You can learn more about this and various other evaluation metrics here:
Let’s evaluate the performance of our model using the F1 score:
Here, you can see that the decision tree performs well on in-sample evaluation, but its performance decreases drastically on out-of-sample evaluation. Why do you think that’s the case? Unfortunately, our decision tree model is overfitting on the training data. Will random forest solve this issue?
Building a Random Forest Model
Let’s see a random forest model in action:
Here, we can clearly see that the random forest model performed much better than the decision tree in the out-of-sample evaluation. Let’s discuss the reasons behind this in the next section.
Why Did Our Random Forest Model Outperform the Decision Tree?
Random forest leverages the power of multiple decision trees. It does not rely on the feature importance given by a single decision tree. Let’s take a look at the feature importance given by different algorithms to different features:
As you can clearly see in the above graph, the decision tree model gives high importance to a particular set of features. But the random forest chooses features randomly during the training process. Therefore, it does not depend highly on any specific set of features. This is a special characteristic of random forests over bagging trees. You can read more about the bagging trees classifier here.
Therefore, the random forest can generalize the data in a better way. This randomized feature selection makes a random forest much more accurate than a decision tree.
How to Choose Between Decision Tree & Random Forest?
So what is the final verdict in the Random Forest vs Decision Tree debate? How do we decide which one is better and which one to choose?
Random Forest is suitable for situations when we have a large dataset, and interpretability is not a major concern.
Decision trees are much easier to interpret and understand. We take multiple decision trees in a random forest and then aggregate the result. Since a random forest combines multiple decision trees, it becomes more difficult to interpret. Here’s the good news – it’s not impossible to interpret a random forest. Here is an article that talks about interpreting results from a random forest model:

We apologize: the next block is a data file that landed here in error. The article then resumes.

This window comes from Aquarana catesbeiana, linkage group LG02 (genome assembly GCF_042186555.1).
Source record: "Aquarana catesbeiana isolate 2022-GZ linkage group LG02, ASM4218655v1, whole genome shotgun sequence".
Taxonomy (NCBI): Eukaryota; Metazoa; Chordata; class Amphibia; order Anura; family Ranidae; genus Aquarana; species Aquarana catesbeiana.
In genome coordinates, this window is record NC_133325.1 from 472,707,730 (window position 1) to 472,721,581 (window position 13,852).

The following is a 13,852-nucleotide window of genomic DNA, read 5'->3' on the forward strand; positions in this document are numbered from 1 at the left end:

- Decoding the Black Box: An Important Introduction to Interpretable Machine Learning Models in Python.
Also, Random Forest has a higher training time than a single decision tree. You should take this into consideration because as we increase the number of trees in a random forest, the time taken to train each of them also increases. That can often be crucial when you’re working with a tight deadline in a machine learning project.
But I will say this – despite instability and dependency on a particular set of features, decision trees are really helpful because they are easier to interpret and faster to train. Anyone with very little knowledge of data science/data analytics can also use decision trees to make quick data-driven decisions.
Hope by now you’ve figured out how to pick a side in the random forest vs. decision tree debate. A decision tree is a choice collection, while a random forest is a collection of decision trees. It can get tricky when you’re new to machine learning, but this article has hopefully clarified to you the differences and similarities. Note that the random forest is a predictive modeling tool and not a descriptive one. The random forest has complex visualization and accurate predictions, but the decision tree has simple visualization and less accurate predictions. The advantages of Random Forest are that it prevents overfitting and is more accurate in predictions.
- A decision tree is more simple and interpretable but prone to overfitting, but a random forest is complex and prevents the risk of overfitting.
- Random forest is a more robust and generalized performance on new data, widely used in various domains such as finance, healthcare, and deep learning.
Frequently Asked Questions
A. Random forest is a strong modeling technique and much more robust than a decision tree. Many Decision trees are aggregated to limit overfitting as well as errors due to bias and achieve the final result.
A. Decision tree is a combination of decisions, and a random forest is a combination of many decision trees. Random forest is slow, but decision tree is fast and easy on large data, especially on regression tasks.
A. It is a supervised learning algorithm that is utilized for both classification and regression tasks. It consists of a hierarchical, tree structure, which consists of a root node, branches, internal nodes, and leaf nodes.
A. Random forests are generally more accurate than individual decision trees because they combine multiple trees and reduce overfitting, providing better predictive performance and robustness.